But I digress.
The meal I actually ate that night started with kale pakora. If you are not familiar with pakora, think of it as its cousin, tempura, but battered with chickpea flour. One might consider battered and deep fried kale to be blasphemy both to whole food purists and actual Indians, but Pani Puri notes that kale does grow in southern India, so why is the idea so far-fetched? Though I generally am not a huge fan of deep fried food, one bite convinced me that kale pakora might be the best idea ever. Or at least of the day. I later described it to a friend as “kale chips on steroids”, and it seems an apt description as any. It was served with both traditional green chutney and a tangy yogurt dip (not raita). Other appetizers ranged from bhel puri to samosas to Bombay chili cheese (Kheema) and okra fries.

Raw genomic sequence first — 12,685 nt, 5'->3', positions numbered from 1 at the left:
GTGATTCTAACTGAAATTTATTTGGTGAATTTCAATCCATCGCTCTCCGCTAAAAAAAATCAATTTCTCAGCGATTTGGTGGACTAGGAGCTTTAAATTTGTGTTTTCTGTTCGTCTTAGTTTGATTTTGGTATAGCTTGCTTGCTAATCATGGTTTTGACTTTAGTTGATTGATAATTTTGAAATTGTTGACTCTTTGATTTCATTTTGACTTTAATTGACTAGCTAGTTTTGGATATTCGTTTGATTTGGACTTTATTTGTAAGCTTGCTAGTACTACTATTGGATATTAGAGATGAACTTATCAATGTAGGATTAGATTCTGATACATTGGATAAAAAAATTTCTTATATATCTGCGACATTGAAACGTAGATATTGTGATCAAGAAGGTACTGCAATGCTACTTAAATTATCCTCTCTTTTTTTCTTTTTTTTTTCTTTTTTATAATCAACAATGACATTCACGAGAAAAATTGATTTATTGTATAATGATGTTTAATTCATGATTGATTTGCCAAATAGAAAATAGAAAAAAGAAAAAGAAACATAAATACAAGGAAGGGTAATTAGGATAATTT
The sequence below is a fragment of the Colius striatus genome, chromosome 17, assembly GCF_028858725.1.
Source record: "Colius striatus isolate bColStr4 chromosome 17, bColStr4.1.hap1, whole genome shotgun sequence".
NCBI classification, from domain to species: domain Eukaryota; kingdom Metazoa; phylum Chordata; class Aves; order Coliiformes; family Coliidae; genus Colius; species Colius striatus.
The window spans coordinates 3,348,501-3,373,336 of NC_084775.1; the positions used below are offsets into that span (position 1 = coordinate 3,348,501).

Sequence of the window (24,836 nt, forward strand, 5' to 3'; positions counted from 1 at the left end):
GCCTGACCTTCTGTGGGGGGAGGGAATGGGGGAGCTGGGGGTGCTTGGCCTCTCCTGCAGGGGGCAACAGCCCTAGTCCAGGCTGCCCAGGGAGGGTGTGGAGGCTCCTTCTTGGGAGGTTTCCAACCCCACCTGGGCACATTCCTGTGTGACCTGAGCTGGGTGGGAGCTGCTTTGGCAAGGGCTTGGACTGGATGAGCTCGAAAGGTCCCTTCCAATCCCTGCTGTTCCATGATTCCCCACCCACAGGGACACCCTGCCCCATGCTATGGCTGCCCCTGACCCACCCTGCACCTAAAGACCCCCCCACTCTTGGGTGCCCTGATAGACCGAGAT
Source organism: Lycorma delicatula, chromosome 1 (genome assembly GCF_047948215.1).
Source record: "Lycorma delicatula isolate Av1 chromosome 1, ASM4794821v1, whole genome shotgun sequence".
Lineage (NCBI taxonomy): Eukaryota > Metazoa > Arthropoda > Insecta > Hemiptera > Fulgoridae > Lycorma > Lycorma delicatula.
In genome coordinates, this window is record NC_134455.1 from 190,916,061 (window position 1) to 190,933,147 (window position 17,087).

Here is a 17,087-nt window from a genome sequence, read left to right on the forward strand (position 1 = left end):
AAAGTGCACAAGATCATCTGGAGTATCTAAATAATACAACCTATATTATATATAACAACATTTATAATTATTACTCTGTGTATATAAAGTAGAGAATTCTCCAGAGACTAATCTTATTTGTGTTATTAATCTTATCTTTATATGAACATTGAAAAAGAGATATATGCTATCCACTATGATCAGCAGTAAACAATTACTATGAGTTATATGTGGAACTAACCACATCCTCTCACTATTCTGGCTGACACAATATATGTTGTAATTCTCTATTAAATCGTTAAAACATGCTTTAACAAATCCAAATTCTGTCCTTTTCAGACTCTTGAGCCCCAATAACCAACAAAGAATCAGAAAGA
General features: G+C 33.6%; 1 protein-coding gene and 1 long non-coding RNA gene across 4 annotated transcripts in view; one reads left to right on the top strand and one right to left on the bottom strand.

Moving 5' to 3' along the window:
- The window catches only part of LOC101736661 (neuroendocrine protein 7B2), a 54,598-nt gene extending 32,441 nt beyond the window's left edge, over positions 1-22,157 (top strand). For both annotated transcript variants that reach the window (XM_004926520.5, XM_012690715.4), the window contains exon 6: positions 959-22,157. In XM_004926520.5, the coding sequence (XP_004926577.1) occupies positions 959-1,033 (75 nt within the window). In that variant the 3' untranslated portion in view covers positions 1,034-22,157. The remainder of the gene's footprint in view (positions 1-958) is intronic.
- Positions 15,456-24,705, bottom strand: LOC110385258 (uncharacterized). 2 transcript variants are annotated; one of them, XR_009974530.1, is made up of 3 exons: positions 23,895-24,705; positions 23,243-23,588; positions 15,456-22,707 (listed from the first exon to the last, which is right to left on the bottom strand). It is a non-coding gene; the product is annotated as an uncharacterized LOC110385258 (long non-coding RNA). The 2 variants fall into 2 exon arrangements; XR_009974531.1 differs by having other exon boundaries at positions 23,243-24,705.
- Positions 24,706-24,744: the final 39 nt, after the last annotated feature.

My family convinced me to order a full thali so that I could experience the restaurant fully. A thali is a traditional meal that consists of a variety of small dishes and bites. Think of it as the Indian equivalent of a bento box. At Chai Pani, it is equally as beautifully presented as any bento. Their thalis consist of a main dish, choices of which vary daily and an accompanying, complementing side dish; along with dal (stewed lentils), various starches – crispy, salty papadum, wheat roti (tortilla-like flatbread), and basmati rice, condiments, and a small dessert.